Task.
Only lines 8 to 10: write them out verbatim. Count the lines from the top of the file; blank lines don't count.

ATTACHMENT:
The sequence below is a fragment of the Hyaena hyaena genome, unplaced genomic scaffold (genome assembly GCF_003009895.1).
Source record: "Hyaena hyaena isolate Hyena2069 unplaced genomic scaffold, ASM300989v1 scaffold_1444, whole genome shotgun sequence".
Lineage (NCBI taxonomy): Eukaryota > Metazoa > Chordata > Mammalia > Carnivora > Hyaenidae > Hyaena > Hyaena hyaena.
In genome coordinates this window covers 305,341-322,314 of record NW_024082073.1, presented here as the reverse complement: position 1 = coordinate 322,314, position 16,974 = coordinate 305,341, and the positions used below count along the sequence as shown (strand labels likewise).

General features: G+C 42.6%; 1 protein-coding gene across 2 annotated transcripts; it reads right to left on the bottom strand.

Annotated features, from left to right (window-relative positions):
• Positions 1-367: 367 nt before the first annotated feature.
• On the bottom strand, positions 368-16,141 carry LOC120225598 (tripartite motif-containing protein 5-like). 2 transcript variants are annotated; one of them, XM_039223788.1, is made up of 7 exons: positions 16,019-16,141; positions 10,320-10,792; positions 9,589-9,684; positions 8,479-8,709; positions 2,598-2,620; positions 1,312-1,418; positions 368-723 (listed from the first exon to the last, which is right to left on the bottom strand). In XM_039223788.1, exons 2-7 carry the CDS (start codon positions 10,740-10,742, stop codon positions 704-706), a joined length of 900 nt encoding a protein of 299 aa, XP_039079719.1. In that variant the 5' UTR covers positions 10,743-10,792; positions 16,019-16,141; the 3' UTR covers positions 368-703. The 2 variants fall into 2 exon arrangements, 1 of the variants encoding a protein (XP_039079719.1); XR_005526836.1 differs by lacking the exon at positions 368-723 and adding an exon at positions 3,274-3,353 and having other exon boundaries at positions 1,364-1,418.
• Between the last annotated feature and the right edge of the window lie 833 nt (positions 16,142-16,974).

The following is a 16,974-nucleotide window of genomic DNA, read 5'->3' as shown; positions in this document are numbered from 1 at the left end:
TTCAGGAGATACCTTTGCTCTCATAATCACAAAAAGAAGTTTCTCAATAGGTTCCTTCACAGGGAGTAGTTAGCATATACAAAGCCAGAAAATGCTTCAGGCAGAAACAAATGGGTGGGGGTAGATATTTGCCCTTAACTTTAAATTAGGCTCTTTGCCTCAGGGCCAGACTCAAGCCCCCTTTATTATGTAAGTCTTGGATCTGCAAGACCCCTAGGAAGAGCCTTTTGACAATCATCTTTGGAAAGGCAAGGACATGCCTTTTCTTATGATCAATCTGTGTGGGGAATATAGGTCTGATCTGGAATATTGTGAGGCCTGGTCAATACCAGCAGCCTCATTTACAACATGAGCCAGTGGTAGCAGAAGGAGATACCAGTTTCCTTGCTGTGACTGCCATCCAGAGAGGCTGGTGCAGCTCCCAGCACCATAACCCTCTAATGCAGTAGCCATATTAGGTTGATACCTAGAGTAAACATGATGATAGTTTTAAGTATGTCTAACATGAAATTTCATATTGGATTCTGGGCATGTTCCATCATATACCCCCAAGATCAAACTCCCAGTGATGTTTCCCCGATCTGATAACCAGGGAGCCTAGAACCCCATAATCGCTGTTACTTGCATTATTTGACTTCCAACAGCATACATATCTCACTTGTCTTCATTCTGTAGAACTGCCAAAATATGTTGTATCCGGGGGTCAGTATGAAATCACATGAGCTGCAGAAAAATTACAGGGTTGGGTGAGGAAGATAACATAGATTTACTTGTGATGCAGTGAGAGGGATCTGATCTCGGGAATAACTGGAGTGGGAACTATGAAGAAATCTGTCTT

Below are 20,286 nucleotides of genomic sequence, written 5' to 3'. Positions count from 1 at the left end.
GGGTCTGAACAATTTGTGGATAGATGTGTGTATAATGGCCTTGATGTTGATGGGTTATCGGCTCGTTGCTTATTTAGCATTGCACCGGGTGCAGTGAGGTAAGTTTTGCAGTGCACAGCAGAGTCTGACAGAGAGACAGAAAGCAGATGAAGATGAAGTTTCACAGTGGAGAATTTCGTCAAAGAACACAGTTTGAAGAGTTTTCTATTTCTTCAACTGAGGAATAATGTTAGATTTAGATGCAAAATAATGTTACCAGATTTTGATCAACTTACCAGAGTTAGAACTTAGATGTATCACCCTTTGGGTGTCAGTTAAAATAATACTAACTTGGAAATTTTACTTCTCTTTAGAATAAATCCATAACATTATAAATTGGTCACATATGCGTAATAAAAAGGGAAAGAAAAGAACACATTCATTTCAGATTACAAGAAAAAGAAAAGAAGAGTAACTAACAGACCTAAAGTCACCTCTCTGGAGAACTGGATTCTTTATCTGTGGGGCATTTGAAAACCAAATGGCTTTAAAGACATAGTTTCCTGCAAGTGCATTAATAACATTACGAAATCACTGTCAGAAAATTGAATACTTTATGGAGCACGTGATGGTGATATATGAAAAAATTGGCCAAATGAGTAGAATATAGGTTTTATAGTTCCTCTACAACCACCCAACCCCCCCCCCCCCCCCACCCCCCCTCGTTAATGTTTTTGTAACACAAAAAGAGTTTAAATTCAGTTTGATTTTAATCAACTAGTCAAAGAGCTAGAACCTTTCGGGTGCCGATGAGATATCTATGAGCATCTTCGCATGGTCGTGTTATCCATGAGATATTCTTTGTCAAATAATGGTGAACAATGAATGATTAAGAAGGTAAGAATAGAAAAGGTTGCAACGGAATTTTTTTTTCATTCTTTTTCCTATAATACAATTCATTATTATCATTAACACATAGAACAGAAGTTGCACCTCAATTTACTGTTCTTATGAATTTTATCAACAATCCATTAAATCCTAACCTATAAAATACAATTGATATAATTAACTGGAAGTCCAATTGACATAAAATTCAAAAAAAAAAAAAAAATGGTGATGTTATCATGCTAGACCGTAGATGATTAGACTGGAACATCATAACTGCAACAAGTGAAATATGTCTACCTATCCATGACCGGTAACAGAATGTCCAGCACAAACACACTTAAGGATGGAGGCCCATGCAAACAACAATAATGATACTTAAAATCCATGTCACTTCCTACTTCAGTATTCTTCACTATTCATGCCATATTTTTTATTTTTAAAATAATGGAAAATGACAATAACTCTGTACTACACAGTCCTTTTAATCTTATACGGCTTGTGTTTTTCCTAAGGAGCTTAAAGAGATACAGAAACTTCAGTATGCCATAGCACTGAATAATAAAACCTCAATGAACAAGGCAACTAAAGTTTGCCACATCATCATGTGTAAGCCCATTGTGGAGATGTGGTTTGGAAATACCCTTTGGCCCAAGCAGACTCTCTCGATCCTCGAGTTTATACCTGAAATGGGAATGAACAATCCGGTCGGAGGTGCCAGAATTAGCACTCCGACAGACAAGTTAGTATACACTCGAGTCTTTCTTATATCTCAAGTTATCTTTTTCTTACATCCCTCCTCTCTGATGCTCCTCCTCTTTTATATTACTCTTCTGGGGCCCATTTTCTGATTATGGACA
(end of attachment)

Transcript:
• On the bottom strand, positions 368-16,141 carry LOC120225598 (tripartite motif-containing protein 5-like). 2 transcript variants are annotated; one of them, XM_039223788.1, is made up of 7 exons: positions 16,019-16,141; positions 10,320-10,792; positions 9,589-9,684; positions 8,479-8,709; positions 2,598-2,620; positions 1,312-1,418; positions 368-723 (listed from the first exon to the last, which is right to left on the bottom strand). In XM_039223788.1, exons 2-7 carry the CDS (start codon positions 10,740-10,742, stop codon positions 704-706), a joined length of 900 nt encoding a protein of 299 aa, XP_039079719.1. In that variant the 5' UTR covers positions 10,743-10,792; positions 16,019-16,141; the 3' UTR covers positions 368-703. The 2 variants fall into 2 exon arrangements, 1 of the variants encoding a protein (XP_039079719.1); XR_005526836.1 differs by lacking the exon at positions 368-723 and adding an exon at positions 3,274-3,353 and having other exon boundaries at positions 1,364-1,418.
• Between the last annotated feature and the right edge of the window lie 833 nt (positions 16,142-16,974).

The following is a 16,974-nucleotide window of genomic DNA, read 5'->3' as shown; positions in this document are numbered from 1 at the left end: